Strife on the ocean waves as surf rage grips Australia

Sydney beach forced to display etiquette of the sea as novice board-riders anger locals
  • @kathymarksoz

A statue of Duke Kahanamoku overlooks Freshwater Beach, in Sydney, where the legendary Hawaiian surfer demonstrated his sport to Australians in 1914. Surfing quickly caught on, and has been popular ever since – but now Sydney's many aficionados are being accused of an attitude problem.

At Manly Beach, a stone's throw from the Kahanamoku statue, the waves are now so crowded that the council has been forced to put up signs outlining the correct etiquette for surfers.

Manly, one of Australia's most popular beaches and a major tourist destination, has experienced numerous episodes of "surf rage" in recent times. Locals resent newcomers invading their territory, while novices are considered an unwelcome hazard. A surf school has boosted the number of beginners in the waves.

The signs, aimed mainly at visitors and learners, are the first to be erected by a Sydney council. They advise surfers to avoid such crimes as "dropping in" (ignoring another's right of way to cramp their use of a wave by surfing it yourself) or "snaking a wave" (queue-jumping by swimming around another surfer). They also note the importance of waiting politely, and of informing fellow surfers whether you intend to go left or right.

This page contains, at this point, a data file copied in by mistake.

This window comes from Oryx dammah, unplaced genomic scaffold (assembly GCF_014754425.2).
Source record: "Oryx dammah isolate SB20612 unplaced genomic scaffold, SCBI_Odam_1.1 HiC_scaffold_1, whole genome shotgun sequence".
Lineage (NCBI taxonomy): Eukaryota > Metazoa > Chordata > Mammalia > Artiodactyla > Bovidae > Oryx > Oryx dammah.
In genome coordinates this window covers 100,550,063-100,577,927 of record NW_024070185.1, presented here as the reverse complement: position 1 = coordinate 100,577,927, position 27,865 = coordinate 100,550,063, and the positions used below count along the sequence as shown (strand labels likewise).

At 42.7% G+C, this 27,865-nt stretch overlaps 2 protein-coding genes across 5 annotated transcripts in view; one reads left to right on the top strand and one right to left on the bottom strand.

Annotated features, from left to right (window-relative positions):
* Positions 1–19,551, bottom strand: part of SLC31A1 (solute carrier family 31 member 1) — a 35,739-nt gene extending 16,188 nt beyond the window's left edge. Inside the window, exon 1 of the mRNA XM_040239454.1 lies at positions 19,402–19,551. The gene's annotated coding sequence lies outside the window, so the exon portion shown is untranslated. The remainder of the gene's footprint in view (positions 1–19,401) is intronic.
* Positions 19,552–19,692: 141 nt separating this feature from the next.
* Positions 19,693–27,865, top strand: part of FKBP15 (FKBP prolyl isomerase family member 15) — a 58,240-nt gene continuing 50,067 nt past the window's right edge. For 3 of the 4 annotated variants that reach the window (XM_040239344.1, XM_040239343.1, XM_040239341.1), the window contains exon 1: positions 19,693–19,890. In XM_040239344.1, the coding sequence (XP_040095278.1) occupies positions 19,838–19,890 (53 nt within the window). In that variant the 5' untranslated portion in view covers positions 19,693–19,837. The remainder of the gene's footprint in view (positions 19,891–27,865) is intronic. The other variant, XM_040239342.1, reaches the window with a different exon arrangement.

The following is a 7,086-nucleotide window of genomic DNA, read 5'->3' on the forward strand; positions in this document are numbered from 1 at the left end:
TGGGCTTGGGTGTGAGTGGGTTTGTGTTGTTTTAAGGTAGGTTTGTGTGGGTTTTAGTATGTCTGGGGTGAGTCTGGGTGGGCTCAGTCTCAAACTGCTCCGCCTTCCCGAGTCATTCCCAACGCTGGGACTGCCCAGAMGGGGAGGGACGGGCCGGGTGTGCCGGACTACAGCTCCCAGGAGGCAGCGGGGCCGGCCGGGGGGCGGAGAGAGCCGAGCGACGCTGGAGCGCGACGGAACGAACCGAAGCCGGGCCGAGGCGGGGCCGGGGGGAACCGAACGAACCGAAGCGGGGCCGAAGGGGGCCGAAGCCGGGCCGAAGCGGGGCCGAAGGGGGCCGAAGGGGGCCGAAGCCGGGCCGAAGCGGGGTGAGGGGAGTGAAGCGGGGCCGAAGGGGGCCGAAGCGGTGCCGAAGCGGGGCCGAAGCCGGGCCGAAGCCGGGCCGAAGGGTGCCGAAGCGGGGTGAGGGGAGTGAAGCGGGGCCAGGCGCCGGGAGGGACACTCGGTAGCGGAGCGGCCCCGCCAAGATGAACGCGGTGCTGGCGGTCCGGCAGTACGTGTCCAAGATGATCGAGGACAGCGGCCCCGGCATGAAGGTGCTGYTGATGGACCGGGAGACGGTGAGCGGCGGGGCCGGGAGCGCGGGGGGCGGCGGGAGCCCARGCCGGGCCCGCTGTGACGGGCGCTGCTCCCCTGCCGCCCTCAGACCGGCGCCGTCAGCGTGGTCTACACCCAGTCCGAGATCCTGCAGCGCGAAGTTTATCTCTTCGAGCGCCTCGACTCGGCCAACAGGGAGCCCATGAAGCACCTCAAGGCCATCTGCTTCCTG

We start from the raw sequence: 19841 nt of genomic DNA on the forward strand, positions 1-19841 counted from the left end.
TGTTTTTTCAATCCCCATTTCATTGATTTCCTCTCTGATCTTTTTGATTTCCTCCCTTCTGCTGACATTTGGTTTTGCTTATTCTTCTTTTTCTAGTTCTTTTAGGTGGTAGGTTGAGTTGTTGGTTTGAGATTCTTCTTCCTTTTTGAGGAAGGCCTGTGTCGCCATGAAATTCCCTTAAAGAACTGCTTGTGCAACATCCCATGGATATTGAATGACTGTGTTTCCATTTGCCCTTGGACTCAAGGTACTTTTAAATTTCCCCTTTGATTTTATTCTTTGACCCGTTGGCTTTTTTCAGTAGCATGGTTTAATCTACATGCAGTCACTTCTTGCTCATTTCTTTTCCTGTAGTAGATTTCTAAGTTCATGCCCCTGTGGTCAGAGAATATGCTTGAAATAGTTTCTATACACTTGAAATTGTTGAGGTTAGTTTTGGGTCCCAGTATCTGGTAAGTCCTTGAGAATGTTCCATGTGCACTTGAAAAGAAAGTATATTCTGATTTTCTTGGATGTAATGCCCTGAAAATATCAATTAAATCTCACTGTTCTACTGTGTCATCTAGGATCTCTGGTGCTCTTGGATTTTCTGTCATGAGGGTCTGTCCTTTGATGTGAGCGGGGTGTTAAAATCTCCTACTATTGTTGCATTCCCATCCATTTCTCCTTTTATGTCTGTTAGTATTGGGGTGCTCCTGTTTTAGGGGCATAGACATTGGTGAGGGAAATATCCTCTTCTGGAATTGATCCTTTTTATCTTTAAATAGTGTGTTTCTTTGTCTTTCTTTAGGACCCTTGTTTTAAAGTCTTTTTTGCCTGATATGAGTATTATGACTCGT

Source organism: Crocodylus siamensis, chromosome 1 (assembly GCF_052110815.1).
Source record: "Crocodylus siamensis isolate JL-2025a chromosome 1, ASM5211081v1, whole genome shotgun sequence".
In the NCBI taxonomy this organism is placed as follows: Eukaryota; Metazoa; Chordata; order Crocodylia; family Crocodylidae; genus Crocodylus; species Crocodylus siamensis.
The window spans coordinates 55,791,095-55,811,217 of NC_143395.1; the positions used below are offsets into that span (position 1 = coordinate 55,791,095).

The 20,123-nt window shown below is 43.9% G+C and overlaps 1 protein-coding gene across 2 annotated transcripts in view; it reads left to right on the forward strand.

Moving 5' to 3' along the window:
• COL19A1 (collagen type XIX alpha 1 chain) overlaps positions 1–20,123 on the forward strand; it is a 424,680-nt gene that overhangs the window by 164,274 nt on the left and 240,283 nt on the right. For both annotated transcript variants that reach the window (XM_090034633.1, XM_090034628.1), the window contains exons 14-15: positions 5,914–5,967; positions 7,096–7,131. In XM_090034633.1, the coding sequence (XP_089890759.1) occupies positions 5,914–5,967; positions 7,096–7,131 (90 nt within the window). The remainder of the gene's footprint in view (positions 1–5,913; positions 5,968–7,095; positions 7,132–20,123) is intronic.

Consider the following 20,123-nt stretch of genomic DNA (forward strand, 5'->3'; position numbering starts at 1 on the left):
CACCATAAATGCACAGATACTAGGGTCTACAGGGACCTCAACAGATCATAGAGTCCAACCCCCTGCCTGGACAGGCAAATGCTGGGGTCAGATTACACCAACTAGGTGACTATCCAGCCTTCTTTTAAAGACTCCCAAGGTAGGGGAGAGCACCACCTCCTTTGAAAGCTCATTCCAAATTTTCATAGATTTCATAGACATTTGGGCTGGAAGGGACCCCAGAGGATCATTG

Manly council says the instructions may be helpful to those ignorant of such rules. But the president of the local surfers' action group, Neil Ohlback, welcomed them. "Instead of signs it could have been muscle," he told the Sydney Morning Herald. "Some of the guys were saying: 'If it doesn't improve, we're going to have to do something about it ourselves.' There was definitely tension with the surf school. This way, if someone paddles up the inside instead of going around, you can point them in the direction of the rules."

Henry Wong, Manly's general manager, defended the signs, saying the public expected the council to regulate behaviour. But some locals have criticised them as a manifestation of the encroaching Australian "nanny state".

At Bondi, Sydney's best-known beach, signs warn visitors that it is prohibited to smoke, drink, play volleyball, throw frisbees or collect shells. "There are so many things banned that it would be more appropriate to put up a list of things that are actually permitted," said Cameron Murphy, president of the New South Wales Council for Civil Liberties.

While surf rage incidents have become common, inexperience can also be dangerous. Last Friday, a 10-year-old boy was seriously injured while surfing at Byron Bay, 500 miles north of Sydney, when he was struck by a novice's board.

Surfing etiquette: Aussie rules

* Paddling out Surfers should not paddle in the path of surfers already riding a wave, who may well be travelling at speed. Instead they should "paddle wide", around any busy area.

* Right of way The surfer closest to the peak of the wave has priority. Anyone lower down should give way.

* Dropping in Similar to a driver cutting someone off, the manoeuvre is unpopular with experienced surfers and can be dangerous.

* Board safety After a wipeout, surfers should hold onto their board; injuries can be caused by loose surfboards in the water.